Java 8 StringJoiner

At the release of Java 8 the most attention went to the Lamda’s, the new Date API and the Nashorn Javascript engine. In the shade of these, there are smaller but also interesting changes. Amongst them is the introduction of a StringJoiner. The StringJoiner is a utility to delimit a list of characters or strings. You may recognize the code below:

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Clone Hibernate Objects

When we want to clone an object there are several ways to do this
For instance we can implement Clonable, which makes it possible to duplicate an object. We also can create a new object manually by calling each setter or use a parameterised constructor.

In case we want to clone a Hibernate object, there is an extra option available which is more elegant: the Hibernate3BeanReplicator. The Hibernate3BeanReplicator is provided by Beanlib (http://beanlib.sourceforge.net/) and it supports deep clones, so we can also clone related one-to-one objects easily.

For example we want to clone the Student object, including all child (one-to-one) objects.

When we use auto increment id’s or unique required fields, we manually have to set these values to null or use an unique value. Please note that we also set the Id of the RelatedObject to null.

As can be seen cloning an object can be very simple! More information can be found on http://beanlib.svn.sourceforge.net/viewvc/beanlib/trunk/beanlib-doc/hibernate-bean-replicator.html

Wicket quick tips: create a download link

Apache Wicket is a populair web framework. There are a many reasons why I like to use Wicket, for instance: it offers a great mark-up/logic separation and using Wicket it’s very easy to implement AJAX functionality without writing one line of Javascript.

To provide you with simple and short tips and tricks for Wicket I write this series of blogs. In this first blog of the series I will show you how to create a download link in several ways.

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Auto inject dependencies in JUnit using Mockito

While writing unit tests, you often have to mock dependencies like services or controllers. Often  a constructor is used to autowire the dependencies as shown in the example below. In the Test class I instantiated the ContactService using a contactRepository Mock object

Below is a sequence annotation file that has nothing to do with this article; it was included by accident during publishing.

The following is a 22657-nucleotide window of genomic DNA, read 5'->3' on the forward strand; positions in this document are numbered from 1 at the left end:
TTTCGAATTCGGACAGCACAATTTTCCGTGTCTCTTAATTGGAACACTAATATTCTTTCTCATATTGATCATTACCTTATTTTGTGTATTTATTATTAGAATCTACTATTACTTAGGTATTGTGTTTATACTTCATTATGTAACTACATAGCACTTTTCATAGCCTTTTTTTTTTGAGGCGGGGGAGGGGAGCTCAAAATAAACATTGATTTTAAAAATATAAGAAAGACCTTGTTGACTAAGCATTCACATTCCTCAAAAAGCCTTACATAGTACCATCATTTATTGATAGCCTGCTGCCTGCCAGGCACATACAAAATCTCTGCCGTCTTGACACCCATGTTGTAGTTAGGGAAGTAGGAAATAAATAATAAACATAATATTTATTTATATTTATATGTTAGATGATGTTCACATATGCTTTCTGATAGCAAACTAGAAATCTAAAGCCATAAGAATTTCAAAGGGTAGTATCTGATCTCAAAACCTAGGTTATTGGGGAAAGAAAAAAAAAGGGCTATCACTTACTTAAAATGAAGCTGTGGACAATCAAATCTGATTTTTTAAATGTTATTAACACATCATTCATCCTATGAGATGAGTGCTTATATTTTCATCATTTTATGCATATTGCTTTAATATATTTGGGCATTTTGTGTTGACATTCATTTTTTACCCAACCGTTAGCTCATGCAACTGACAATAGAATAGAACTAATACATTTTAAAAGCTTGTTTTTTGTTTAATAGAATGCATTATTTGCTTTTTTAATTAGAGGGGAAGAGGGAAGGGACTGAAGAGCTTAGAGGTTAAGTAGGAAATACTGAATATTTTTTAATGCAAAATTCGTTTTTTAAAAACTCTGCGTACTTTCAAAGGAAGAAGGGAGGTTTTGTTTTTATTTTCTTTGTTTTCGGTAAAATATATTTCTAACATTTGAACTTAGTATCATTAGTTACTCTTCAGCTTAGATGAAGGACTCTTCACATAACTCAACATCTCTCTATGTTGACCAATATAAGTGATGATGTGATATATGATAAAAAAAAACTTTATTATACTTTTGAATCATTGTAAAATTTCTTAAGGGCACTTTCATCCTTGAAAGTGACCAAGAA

The test class:

In the previous example you always have to Autowire the constructor and bind the dependencies to the class variables. In the next example the code is cleaner by autowiring the mocking objects, so you don’t have to create a custom constructor or setters to set the dependencies, which makes your code more concise and easier to read.

The test class:

Take a note of the “RunWith(MockitoJUnitRunner.class)” annotation. This annotation will initialize the annotated mock objects. An alternative is to use “MockitoAnnotations.initMocks(this)” in a setup method to initalize the annotated mock objects.

More tips can be found on the Mockito RefCard: http://refcardz.dzone.com/refcardz/mockito or take a look at the mockito site: http://www.mockito.org.

Consume REST JSON webservices easily using Spring Web!

Spring made it very easy to consume JSON webservices. In this article I describe how to receive and parse JSON and how to send your Java objects as JSON.

First we need to include the required dependencies. If you use maven, include the following dependencies:

Spring web has a RestTemplate class which can be used to call the REST webservices. The Jackson dependency supplies a message converter class which can be used to send and receive Java objects which are automatically converted to JSON en reversed from JSON.

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